Do you ever feel like your dog understands you, even if you haven't said a word? Dogs use all of their senses to pick up on our emotions, and they truly seem to care about how we are feeling. Numerous recent studies are showing evidence of what dog owners have known all along: that dogs really are paying attention, and that they understand us much more than they let on.
How Dogs Interpret Human Facial Expressions
Try smiling at your dog today; they really do understand!In a 2016 study, dogs were trained to sit still in front of a screen while they were shown different photographs of humans and other dogs. The dogs' eye movements were tracked to see which facial features they noticed first, and how they decided to react.The dogs' gaze typically lingered on eyes the longest, though they also seemed to use the whole face to interpret facial expression. When shown images of an angry human, they avoided eye contact and averted their gaze. Images of angry dogs actually caused the dogs to freeze up and stare. This is evidence that dogs do not just see us as larger dogs - they know we are humans, and they do understand when we are angry.In another study,Â dogs were trained to distinguish between happy, neutral and angry faces. The dogs were able to identify expressions even if they were only shown the top or bottom half of the faces. So, they do not only look for a smile - they also use more subtle cues like eye shape to figure out what we are feeling. The dogs also hesitated when identifying angry faces.It goes to show that dogs really are paying attention to our facial expressions. When you're training a new task, remember to smile at your dog when they get it right. Also keep in mind that you should take breaks if you are getting frustrated during training, as it may show in your facial expression.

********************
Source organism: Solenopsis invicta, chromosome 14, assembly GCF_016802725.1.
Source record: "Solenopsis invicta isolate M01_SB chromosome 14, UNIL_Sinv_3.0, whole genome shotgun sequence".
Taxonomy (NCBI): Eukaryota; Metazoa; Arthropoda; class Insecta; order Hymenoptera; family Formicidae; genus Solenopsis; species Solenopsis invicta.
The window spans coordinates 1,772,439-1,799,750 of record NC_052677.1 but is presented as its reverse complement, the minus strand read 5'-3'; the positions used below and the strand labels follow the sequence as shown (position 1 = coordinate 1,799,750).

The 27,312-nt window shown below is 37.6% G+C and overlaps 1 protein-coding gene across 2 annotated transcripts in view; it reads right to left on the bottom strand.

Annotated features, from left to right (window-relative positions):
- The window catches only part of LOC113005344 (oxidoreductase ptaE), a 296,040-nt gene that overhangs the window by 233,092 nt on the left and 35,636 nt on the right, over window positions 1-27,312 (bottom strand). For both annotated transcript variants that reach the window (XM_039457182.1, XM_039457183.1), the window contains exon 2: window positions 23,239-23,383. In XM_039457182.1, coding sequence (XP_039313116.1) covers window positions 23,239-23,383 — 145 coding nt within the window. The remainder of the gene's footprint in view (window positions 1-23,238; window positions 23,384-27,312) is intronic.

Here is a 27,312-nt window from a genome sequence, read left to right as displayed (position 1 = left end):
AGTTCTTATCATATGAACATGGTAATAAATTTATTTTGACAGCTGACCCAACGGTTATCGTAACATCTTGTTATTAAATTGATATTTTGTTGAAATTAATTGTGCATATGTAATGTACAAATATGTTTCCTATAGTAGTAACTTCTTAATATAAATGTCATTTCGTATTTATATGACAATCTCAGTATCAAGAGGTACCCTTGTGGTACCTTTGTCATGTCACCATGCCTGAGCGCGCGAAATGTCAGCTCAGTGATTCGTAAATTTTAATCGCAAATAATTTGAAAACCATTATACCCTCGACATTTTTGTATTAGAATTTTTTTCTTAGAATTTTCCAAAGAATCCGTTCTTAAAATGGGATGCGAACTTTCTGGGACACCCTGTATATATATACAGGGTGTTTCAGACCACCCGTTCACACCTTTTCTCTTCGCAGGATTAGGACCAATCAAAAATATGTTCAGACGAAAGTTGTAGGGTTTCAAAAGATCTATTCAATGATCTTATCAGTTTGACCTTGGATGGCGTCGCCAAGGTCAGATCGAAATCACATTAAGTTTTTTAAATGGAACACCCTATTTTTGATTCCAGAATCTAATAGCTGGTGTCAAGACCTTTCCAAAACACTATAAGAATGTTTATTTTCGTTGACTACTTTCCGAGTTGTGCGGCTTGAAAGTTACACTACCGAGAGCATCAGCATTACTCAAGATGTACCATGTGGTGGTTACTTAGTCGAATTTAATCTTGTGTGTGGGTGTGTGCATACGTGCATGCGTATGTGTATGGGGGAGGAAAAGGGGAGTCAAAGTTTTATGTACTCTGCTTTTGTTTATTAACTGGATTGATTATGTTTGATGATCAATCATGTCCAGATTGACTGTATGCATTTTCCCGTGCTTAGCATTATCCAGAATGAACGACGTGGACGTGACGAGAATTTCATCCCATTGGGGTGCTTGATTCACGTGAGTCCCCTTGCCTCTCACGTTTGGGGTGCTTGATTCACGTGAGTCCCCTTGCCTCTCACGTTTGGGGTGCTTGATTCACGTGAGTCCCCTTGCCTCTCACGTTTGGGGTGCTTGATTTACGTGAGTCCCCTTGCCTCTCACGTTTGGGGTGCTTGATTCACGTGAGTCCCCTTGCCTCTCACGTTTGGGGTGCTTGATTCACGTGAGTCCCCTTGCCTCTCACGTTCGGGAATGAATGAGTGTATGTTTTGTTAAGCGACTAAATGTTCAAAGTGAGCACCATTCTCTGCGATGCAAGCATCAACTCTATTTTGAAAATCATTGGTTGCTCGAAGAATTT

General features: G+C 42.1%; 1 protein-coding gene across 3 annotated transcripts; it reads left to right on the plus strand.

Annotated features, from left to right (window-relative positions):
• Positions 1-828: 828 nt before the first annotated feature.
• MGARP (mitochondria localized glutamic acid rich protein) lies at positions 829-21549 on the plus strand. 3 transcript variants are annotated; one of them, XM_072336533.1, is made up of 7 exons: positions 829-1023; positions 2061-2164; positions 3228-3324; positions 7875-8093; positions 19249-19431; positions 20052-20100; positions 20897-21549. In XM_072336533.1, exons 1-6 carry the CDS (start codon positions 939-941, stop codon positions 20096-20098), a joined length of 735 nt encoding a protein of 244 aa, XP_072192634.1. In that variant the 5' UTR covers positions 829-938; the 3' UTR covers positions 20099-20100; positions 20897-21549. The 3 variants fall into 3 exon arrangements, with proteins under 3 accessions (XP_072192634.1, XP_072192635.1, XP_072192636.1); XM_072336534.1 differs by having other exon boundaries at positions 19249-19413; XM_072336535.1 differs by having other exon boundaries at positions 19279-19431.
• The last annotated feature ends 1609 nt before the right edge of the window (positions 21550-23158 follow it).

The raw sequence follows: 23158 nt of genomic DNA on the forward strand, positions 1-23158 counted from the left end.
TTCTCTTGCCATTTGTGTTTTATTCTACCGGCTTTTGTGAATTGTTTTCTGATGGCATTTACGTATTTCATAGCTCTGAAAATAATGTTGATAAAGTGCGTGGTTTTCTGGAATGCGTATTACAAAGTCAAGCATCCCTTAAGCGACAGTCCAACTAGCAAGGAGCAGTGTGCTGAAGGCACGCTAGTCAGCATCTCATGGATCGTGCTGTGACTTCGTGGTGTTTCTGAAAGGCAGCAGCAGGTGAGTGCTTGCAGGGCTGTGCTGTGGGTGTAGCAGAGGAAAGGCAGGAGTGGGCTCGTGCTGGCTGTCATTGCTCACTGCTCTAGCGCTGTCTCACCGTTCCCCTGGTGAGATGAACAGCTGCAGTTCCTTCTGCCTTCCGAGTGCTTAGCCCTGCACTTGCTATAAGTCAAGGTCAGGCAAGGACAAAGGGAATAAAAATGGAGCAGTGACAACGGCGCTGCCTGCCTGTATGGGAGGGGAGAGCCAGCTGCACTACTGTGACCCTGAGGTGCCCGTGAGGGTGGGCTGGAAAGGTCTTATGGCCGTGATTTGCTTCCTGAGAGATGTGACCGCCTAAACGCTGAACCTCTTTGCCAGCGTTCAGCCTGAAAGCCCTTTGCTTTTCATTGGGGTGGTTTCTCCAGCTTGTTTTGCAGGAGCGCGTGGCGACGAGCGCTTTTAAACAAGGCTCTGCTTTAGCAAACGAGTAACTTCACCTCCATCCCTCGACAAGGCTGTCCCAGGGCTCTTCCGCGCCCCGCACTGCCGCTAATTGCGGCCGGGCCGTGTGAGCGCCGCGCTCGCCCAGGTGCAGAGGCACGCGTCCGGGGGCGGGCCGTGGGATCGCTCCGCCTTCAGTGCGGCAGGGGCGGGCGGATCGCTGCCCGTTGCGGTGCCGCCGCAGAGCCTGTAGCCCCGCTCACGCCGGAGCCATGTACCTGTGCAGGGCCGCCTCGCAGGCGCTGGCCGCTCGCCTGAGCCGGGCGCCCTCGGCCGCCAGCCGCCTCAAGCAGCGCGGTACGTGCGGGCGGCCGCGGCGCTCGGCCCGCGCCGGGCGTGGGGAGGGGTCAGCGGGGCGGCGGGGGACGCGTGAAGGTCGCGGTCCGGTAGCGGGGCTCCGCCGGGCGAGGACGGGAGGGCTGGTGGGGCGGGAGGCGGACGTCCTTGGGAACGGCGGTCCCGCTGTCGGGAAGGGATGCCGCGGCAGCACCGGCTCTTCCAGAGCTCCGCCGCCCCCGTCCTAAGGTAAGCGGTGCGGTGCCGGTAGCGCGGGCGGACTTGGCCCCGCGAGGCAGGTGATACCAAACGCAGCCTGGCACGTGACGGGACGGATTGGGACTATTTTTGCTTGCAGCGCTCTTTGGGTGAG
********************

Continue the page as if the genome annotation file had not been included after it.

Can Dogs Smell Fear?People who are afraid of animals tend to worry about a dog will attack them because they can sense their fear. However, this isn't quite true.Researchers showed volunteers videos that evoked different reactions: neutral, fearful and joyful. Then, they collected sweat samples from each group.Dogs that were allowed to smell the sweat samples from the fearful group became fearful themselves. Their heart race increased, they became less likely to interact with strangers, and seeked out comfort from their owners.So, it is true that dogs can smell fear. Instead of being driven to attack, however, they become anxious. When you take your dog to the veterinarian, your dog may become anxious because they are picking up your emotions through your sweat. You can lessen your dog's anxiety by trying to stay calm and upbeat.
Do Dogs Show Empathy?